It’s not just bacteria and algae that Prymnesium parvum will feed on; the presentation included some slides of this alga feeding on horse blood cells, gorging on the cells but still keeping its chloroplasts in tact for photosynthesis once light is again available.

This alga really makes me think of the shoggoth – an organism that is highly adaptive to almost any situation.  When there is light – photosynthesize.  No light? – any prey around we can feed on?  No prey? – any corpses we can take advantage of?

In any event, I wanted to share this little adaptive horror with everyone.  Thank you – Fred.

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Terrestrial Shoggoth II, again by the great artist King Ov Rats (www.devaintart.org)

 

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6 thoughts on “Microscopic Shoggoths?

  1. In this world there are natural wonders that surpass every author’s visionary creativity. No wonder some of the best sci-fi writers were actual scientists.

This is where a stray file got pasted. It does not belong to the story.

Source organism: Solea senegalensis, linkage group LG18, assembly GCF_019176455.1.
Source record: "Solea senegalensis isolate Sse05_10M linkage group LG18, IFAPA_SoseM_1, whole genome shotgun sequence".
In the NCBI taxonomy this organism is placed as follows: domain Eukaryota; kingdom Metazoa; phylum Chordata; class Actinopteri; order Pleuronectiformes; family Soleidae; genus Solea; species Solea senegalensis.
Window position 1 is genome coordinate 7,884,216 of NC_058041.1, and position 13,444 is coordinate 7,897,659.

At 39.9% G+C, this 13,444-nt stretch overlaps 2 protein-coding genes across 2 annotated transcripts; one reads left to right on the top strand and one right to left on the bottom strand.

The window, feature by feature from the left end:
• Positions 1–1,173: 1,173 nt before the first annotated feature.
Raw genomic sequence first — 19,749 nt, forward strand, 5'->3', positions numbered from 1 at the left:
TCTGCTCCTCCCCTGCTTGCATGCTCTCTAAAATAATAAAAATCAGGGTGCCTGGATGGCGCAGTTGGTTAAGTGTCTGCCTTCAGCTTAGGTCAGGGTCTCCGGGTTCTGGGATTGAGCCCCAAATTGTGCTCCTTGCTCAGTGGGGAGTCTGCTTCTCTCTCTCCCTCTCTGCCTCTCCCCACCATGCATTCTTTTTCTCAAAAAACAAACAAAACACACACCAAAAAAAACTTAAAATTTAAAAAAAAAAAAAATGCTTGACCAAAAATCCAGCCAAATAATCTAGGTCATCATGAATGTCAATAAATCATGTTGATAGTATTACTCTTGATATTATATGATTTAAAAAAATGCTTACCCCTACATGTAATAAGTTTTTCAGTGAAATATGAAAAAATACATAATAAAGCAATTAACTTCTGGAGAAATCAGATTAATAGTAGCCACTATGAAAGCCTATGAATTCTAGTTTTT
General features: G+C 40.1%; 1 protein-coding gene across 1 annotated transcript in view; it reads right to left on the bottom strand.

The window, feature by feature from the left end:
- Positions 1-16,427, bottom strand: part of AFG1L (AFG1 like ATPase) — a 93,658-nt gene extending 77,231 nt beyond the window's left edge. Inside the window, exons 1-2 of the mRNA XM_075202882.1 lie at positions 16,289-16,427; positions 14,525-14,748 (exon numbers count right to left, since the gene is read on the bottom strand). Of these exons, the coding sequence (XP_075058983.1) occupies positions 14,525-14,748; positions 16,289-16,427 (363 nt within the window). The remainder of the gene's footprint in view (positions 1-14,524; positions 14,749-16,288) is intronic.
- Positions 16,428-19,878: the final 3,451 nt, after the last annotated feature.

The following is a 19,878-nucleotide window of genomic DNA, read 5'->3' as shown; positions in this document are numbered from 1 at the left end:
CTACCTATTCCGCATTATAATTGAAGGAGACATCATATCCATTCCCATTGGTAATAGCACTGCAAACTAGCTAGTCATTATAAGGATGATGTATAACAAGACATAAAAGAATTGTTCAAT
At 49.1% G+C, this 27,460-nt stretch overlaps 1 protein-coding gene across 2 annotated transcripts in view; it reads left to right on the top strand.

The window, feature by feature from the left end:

2. What’s that? Have you met Pfiesteria piscicida as yet? This organism is to me the penultimate predator and clearly resembles the Shoggoth in many ways. It transforms from a plant, to bacteria, to animal and so much more. It kills fish and can also be deadly to humans. “Pfiesteria piscicida in its nontoxic forms is quite harmless; it may masquerade as a plant and appear to photosynthesize, or it may feed on bacteria and algae. In the presence of fish excreta and secretions, however, it is stimulated to metamorphose into a killer. Once triggered, Pfiesteria piscicida emits a neurotoxin into the water which subdues the fish and eats through their skin. Pfiesteria piscicida then feeds on the weak and exposed skin, blood, and tissue. The fish eventually die not by the invasion of Pfiesteria piscicida, but by suffocation (the toxins cause paralyzation of muscles) or by infection (bacteria and foreign objects can enter the fish through the lesions). After the fish die, the dinoflagellates may continue to feed on the fish or change forms and disappear, leaving as the only evidence of its presence open, quarter-sized lesions on the fish carcasses ”